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Saturday, June 19, 2010

"A Solar Labyrinth" by Gene Wolfe

  1. F&SF Apr 1983
  2. Storeys from the Old Hotel, Kerosina 1988
  • If you're going to read Gene Wolfe, this may be a place to start as it may reveal his M.O., his modus operandi (indeed, Robert Borski links this title to the author's most famous series: Solar Labyrinth: Exploring Gene Wolfe's "Book of the New Sun"--link includes additional commentary). Although the story is brief, it's probably not for the less enterprising, less adventurous. You may choose to walk through a close reading in order to model similar readings.
  • Students can often feel that close readings are random or arbitrary. You might try terribly mis-reading the story and see how students react: Any and all interpretations cannot fit a text. If you have religious students, have them compare what you're doing in class to what might be done by a preacher, priest, rabbi, etc.
  1. Explain the mystery of the first sentence: "Mazes may be more ancient than Mankind." How can that be? How does that support what the author constructs in this story?
  2. What's a "clew"? Pronounce it. What two things might the author be referring to at once? What's a denouement? Pay close attention to the word's origin: to un-knot or untie. How might that be closely related to what Theseus had to do? How does that relate to what you have to do with this story? He calls Theseus a "fictional detective." How does that term play two ways? Think about what we're doing now. How does this confirm our interpretation so far?
  3. Have students look up "Fayre [Fair] Rosamund." One critical resource makes the point that this is not true. In a fiction about fiction, is it necessary that it maintain fidelity with reality? What's a definition of "yarn" that aids our interpretation while also downplaying the importance of reality?
  4. With our interpretation in mind, how might the second paragraph play? What does the author feel is lost in current mazes (Hint: "the great days of...")? Why does the narrator seem troubled by "armchair adventurers solv[ing these] with a pencil"? Hint: Compare what's lost to how they are presently done. Have students point out the pun. What makes it a good pun as opposed to a slight one?
  5. Who is Daedalus? How might what he constructed for Minos mirror our interpretation? Why might the maze be located in the Adirondacks? Like the Catskills, the Adirondacks may be considered deeply iconic American geography.
  6. Why use the name, Smith? Give at least two reasons (see picture and first line of wiki entry).
  7. The maze is constructed of "charming if improbable objects." If we are talking fiction, what is usually considered "charming if improbable?" Speculative fiction. Obelisks, mysterious objects that denote timelessness and that memorialize, are common, possibly emblematic imagery in speculative fiction. The conjunction and misplacement of all of these objects, in fact, also denote speculative fiction. Moreover, what are the walls constructed of? The shadow is an even more common image in SF. The maze becomes something more of a mystery when it is "insoluble" at noon when the shadows are most short and, presumably, easier to solve. If the maze is constructed out of shadows, what happens to those shadows as the day progresses?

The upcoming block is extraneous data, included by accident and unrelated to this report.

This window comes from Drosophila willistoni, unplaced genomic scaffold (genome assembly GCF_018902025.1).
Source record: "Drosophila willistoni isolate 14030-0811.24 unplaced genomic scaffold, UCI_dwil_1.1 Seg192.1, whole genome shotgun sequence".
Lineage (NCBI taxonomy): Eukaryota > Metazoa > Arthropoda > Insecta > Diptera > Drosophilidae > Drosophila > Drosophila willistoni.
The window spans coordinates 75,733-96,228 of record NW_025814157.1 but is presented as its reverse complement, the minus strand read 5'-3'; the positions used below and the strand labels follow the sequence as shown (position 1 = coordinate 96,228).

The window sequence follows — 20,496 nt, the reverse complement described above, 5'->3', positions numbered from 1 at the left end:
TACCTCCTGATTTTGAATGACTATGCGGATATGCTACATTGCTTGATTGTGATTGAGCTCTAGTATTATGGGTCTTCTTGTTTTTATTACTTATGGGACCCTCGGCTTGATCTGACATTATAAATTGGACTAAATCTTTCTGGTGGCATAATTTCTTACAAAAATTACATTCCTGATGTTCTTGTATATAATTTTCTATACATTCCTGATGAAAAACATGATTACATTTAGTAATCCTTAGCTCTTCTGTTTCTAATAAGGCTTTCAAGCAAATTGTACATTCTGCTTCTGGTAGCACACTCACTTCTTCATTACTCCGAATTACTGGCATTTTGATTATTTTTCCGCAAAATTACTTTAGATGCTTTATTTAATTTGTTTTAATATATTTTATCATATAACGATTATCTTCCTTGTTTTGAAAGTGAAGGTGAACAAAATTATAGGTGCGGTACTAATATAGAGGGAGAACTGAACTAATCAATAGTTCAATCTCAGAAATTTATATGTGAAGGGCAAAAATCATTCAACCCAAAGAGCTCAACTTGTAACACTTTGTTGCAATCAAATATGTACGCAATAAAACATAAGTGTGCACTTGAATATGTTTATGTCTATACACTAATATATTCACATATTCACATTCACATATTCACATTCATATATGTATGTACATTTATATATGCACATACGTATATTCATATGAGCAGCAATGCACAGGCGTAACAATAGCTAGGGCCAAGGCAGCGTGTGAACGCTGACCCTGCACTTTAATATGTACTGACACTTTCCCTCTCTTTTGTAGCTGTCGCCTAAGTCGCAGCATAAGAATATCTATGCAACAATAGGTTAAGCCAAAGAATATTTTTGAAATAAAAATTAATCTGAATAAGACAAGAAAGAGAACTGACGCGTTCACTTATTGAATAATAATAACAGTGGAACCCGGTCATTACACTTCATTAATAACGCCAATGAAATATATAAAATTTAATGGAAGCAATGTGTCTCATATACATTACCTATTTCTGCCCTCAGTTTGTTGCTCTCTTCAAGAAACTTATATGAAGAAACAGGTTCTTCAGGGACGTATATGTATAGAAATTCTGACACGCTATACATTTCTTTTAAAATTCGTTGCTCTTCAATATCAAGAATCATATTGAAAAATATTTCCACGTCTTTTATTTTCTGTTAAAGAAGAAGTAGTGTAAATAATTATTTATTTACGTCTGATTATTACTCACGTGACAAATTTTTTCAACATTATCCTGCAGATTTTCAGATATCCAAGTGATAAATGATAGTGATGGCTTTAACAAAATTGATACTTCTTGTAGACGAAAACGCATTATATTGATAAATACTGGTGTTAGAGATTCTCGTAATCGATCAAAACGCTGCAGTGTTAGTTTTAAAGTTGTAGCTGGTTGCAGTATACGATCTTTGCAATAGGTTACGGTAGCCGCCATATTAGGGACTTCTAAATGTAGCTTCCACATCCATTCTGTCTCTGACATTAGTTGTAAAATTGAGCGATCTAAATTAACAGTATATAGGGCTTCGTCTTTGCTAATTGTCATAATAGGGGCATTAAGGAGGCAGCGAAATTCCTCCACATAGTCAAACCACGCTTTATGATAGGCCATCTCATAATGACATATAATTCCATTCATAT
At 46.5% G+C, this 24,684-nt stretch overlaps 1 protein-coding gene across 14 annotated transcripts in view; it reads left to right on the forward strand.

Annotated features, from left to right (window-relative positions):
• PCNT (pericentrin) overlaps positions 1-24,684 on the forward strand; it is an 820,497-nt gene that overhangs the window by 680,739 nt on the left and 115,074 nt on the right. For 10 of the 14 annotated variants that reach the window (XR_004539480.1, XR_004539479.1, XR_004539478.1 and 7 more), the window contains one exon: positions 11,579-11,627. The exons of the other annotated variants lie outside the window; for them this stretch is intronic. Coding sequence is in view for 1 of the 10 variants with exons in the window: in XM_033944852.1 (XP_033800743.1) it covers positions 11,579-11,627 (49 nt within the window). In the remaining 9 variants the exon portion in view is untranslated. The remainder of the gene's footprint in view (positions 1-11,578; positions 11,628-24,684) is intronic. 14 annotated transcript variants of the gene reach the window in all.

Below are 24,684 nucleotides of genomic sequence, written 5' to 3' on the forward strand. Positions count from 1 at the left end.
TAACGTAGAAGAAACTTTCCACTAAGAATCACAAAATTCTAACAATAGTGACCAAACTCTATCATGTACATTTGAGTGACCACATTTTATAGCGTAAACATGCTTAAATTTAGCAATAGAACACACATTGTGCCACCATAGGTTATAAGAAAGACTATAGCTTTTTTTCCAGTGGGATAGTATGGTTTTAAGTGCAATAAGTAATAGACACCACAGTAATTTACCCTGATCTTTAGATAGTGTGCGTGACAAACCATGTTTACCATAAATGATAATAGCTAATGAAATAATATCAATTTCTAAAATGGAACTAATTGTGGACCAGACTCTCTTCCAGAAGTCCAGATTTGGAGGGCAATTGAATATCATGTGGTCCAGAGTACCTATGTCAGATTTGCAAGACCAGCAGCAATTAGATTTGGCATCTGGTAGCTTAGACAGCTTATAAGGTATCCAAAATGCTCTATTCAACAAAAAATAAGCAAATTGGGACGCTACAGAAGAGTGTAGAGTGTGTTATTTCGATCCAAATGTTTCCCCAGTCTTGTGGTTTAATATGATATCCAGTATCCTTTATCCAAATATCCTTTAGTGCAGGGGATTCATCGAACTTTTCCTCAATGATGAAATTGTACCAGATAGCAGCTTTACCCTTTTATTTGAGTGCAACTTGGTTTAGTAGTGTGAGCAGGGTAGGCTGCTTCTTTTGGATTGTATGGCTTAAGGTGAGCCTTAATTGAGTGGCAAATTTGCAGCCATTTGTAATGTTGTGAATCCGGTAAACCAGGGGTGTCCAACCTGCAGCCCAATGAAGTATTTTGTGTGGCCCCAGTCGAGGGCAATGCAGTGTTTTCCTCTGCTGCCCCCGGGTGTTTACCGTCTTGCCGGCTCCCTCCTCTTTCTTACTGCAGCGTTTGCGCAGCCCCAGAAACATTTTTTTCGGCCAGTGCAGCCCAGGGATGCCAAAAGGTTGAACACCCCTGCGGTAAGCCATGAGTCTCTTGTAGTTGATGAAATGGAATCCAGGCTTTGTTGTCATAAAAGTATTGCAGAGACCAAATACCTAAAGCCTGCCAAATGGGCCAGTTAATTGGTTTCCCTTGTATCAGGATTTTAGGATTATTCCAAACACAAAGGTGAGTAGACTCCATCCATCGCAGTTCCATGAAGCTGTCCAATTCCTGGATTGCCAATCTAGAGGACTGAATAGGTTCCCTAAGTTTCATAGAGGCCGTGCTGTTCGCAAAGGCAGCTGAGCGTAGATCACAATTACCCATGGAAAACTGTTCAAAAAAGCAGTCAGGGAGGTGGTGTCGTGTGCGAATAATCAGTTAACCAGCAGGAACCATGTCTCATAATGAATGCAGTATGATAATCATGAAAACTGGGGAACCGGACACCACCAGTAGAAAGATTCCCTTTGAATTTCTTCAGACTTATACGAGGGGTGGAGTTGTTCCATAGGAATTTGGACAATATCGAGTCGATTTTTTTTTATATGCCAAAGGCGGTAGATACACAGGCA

8. One interpreter states, "When adults get stuck in the maze, it means that they cannot understand the message of the story," which must be referring to the following: "a maze from which the explorer can walk free whenever he chooses. And yet it is said that most of them--most adults, at least--do not." Explain how this follows the text. Explain how the text may be stating the opposite.
  9. What does the following suggest about interpretation: Mr. Smith, the maze builder, "invites his guest to discover paths of his own.... New corridors appear; old ones close.... Mr. Smith's path joins that of his guest (Mr. Smith knows his own maze well)... the guest leading the way.... As Mr. Smith talks, shadows shift."? How much will Mr. Smith help his guests?
  10. Interpret: "Most adult guests do not escape until they are rescued by a passing cloud. Some, indeed, refuse such rescue."
  11. What is the sinister aspect of the story that Wolfe mentions? How would you feel if you were a young child and an adult said that "the frowning figure of the Minotaur, a monster,... haunts the shadows."?
  12. Why must the children be young but not too young?
  13. Why would glasses help? What do glasses do?
  14. Who is Ariadne? Of what use is showing her picture?
  15. What's a gnomon? Check out the word's origin: Interpreter, discerner. Who survives the maze? What are they doing?
  16. If you have additional questions, please let us know.
  • Author's from Storeys from the Old Hotel: "'A Solar Labyrinth' is another favorite. Labyrinths fascinate just about everybody, and for a while I was almost equally interested in what used to be called dialing [Borski refers solely to television in order to maintain his theme's continuity, but one may also refer to the telephone, an object used to reach others at a distance]. I tried to keep the sinister element well in the background, and it seems I kept it so far back that few readers notice it at all; but I like it that way."
  • Sean Whalen (similar to this interpretation if a bit exacting)
  • Same site, different interpreter
  • A unit speculative fiction or close reading.

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